Option Three – Media and Revolution: Throughout 2010 the “Arab Spring,” or revolutionary wave of demonstrations and uprisings across the Middle East to protest the illegitimate or ineffective rule of local dictatorships and rulers, marked an important moment in the role of internet technology and political struggle. Many of these protests used Facebook, smartphone messaging, or other new media technologies to organize quickly, in ways not possible before these technologies were invented. What was the role of new media in making the Arab Spring possible? Could the Arab Spring have occurred without these technologies, and why or why not? (While you can use the Arab Spring Revolution, you do not have to use this example of media revolution. In fact, I urge you to choose a topic of your specific interest.)
Option Four – Media and Surveillance: In May 2013, Edward Snowden, an American computer scientist who worked for the National Security Agency (NSA) and the Central Intelligence Agency (CIA), released details of several top-secret information files related to U.S. surveillance of its citizens, particularly those related to cell-phone records. In his interview with The Guardian, the British paper to whom he released the information, he says “I don’t want to live in a society that does these sort of things [surveillance on its citizens]… I do not want to live in a world where everything I do and say is recorded… My sole motive is to inform the public as to that which is done in their name and that which is done against them.” Some have called Snowden a hero and a patriot for making the public aware of these programs, and others have called him a terrorist and a traitor. What are arguments both for and against Snowden’s actions? Was Snowden justified in releasing this information? Since Snowden knew he was breaking the law, should he—if he ever is extradited to American soil—be tried as a terrorist or traitor? (While you can use the Snowden case, you do not have to use this example of media surveillance. In fact, I urge you to choose a topic of your specific interest.)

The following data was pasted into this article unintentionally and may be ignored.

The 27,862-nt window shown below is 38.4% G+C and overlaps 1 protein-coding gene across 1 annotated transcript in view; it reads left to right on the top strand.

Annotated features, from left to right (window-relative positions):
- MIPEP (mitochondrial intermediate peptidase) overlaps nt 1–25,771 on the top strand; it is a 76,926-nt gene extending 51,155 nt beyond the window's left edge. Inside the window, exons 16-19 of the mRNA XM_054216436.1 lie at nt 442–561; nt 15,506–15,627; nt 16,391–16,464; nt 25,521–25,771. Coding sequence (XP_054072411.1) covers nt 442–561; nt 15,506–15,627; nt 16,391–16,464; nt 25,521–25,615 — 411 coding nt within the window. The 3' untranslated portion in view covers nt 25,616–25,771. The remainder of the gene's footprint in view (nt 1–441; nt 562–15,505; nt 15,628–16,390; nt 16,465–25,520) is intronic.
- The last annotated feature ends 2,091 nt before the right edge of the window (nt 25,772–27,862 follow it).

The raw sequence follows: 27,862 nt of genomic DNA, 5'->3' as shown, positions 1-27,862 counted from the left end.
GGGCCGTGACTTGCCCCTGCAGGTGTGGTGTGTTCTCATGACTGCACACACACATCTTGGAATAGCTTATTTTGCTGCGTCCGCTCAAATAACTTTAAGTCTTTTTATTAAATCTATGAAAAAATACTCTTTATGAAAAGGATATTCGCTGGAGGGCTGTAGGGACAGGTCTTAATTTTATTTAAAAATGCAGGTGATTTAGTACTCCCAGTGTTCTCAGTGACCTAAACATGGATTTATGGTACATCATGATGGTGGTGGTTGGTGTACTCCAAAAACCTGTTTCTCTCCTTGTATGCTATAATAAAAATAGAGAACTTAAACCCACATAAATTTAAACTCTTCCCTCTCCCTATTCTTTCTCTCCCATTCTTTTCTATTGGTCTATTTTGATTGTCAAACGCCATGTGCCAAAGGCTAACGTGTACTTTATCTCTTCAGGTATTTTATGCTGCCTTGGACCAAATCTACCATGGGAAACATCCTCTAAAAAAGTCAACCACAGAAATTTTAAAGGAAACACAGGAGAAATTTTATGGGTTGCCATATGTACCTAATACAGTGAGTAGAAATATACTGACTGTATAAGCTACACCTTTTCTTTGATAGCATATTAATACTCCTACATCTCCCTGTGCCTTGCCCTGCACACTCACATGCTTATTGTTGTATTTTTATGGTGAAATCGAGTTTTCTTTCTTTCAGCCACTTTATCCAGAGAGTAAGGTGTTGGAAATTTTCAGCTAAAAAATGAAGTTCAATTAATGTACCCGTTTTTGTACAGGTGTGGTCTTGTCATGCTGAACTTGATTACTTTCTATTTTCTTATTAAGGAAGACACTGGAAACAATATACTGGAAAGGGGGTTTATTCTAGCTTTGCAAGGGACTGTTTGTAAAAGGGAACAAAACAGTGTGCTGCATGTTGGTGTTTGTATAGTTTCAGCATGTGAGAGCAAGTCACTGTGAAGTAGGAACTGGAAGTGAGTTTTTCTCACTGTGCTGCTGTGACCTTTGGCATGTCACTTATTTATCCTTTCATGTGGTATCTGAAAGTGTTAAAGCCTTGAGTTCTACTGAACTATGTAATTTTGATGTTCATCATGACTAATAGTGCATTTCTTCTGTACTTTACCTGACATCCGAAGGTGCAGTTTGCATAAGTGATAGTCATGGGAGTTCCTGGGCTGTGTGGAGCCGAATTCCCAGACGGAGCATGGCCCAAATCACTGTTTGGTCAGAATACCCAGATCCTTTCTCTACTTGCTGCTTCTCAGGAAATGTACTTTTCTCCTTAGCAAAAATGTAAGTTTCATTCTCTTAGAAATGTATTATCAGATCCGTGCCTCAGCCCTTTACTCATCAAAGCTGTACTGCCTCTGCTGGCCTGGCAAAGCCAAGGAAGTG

NOTE: You will all review your research question with both your peers and me before embarking on the actual writing.
THINGS TO REMEMBER
The point of an research paper is to teach, analyze, and engage. Like the personal essays we wrote in Sequence One, your essay should offer your readers better understanding the nature of a problem, issue, concept, or question. Unlike personal essays, however, the kind of informative article we will be writing does not rely heavily on the writer’s firsthand experience or thoughts. Instead, they gather information and perspectives about the issue/question from a variety of published sources, then creatively offer readers a way to better understand it through the writer’s analysis of the information/multiple perspectives it summarizes. With that said, I encourage you to pick a topic and question that you find value in.
Keep in mind too, that our research papers, like all informative writing that uses sources, require thoughtful analysis of the information you gather all throughout your research and writing process. For example, as you research, you will need to decide who needs to know about this issue or problem, why, which information and perspectives deserve attention, how to organize what you find, and how to present it in a way that both teaches your readers something new while offering them ways to think more critically about the problem/question at hand.
Include a Writer’s Memo. Write a “Writer’s Memo” as a coversheet to your project. The memo should be at least 250 words, but no more than 500 words. Consider the following: What was difficult about this assignment? How did you begin your essay, and why? What kind of audience were you imagining for this piece? What did you want your audience to take away from the piece? What challenges did you face in the revision process? What insights did you gain about the research process? How do you view yourself as a researcher?
PORTFOLIO TWO INCLUDES (in this order):
- Writer’s Memo
- Final Version of Writing Project #2
- Revised Short-Writing Assignment #3
- Short-Writing Assignment #4
- All notes, questions, drafts, pre-writes, outlines, etc.
*Many of the ideas in this assignment were borrowed from Chris McVey with permission.
See Unit 3: Proposal.